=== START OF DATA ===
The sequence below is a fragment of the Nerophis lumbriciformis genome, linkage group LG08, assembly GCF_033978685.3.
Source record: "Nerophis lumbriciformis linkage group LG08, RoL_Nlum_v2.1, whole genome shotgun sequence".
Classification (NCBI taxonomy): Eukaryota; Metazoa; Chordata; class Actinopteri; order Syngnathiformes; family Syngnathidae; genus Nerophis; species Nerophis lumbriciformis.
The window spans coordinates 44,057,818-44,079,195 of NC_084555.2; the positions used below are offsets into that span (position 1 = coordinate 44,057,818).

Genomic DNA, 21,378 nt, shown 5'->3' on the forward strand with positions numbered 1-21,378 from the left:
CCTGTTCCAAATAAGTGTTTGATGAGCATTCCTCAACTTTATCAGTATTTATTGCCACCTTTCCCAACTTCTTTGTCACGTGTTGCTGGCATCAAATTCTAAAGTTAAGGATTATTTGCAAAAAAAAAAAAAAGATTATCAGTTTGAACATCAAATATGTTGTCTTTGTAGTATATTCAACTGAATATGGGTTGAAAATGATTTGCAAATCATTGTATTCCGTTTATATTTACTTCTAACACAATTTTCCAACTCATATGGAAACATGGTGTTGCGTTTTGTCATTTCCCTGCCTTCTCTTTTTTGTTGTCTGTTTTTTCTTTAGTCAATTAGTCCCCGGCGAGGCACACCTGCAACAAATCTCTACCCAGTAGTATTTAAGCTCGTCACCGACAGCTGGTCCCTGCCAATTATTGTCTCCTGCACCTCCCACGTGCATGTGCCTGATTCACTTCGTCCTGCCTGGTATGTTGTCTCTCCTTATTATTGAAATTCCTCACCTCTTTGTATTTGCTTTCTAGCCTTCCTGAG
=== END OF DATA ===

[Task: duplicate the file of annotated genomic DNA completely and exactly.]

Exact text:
The sequence below is a fragment of the Nerophis lumbriciformis genome, linkage group LG08, assembly GCF_033978685.3.
Source record: "Nerophis lumbriciformis linkage group LG08, RoL_Nlum_v2.1, whole genome shotgun sequence".
Classification (NCBI taxonomy): Eukaryota; Metazoa; Chordata; class Actinopteri; order Syngnathiformes; family Syngnathidae; genus Nerophis; species Nerophis lumbriciformis.
The window spans coordinates 44,057,818-44,079,195 of NC_084555.2; the positions used below are offsets into that span (position 1 = coordinate 44,057,818).

Genomic DNA, 21,378 nt, shown 5'->3' on the forward strand with positions numbered 1-21,378 from the left:
CCTGTTCCAAATAAGTGTTTGATGAGCATTCCTCAACTTTATCAGTATTTATTGCCACCTTTCCCAACTTCTTTGTCACGTGTTGCTGGCATCAAATTCTAAAGTTAAGGATTATTTGCAAAAAAAAAAAAAAGATTATCAGTTTGAACATCAAATATGTTGTCTTTGTAGTATATTCAACTGAATATGGGTTGAAAATGATTTGCAAATCATTGTATTCCGTTTATATTTACTTCTAACACAATTTTCCAACTCATATGGAAACATGGTGTTGCGTTTTGTCATTTCCCTGCCTTCTCTTTTTTGTTGTCTGTTTTTTCTTTAGTCAATTAGTCCCCGGCGAGGCACACCTGCAACAAATCTCTACCCAGTAGTATTTAAGCTCGTCACCGACAGCTGGTCCCTGCCAATTATTGTCTCCTGCACCTCCCACGTGCATGTGCCTGATTCACTTCGTCCTGCCTGGTATGTTGTCTCTCCTTATTATTGAAATTCCTCACCTCTTTGTATTTGCTTTCTAGCCTTCCTGAG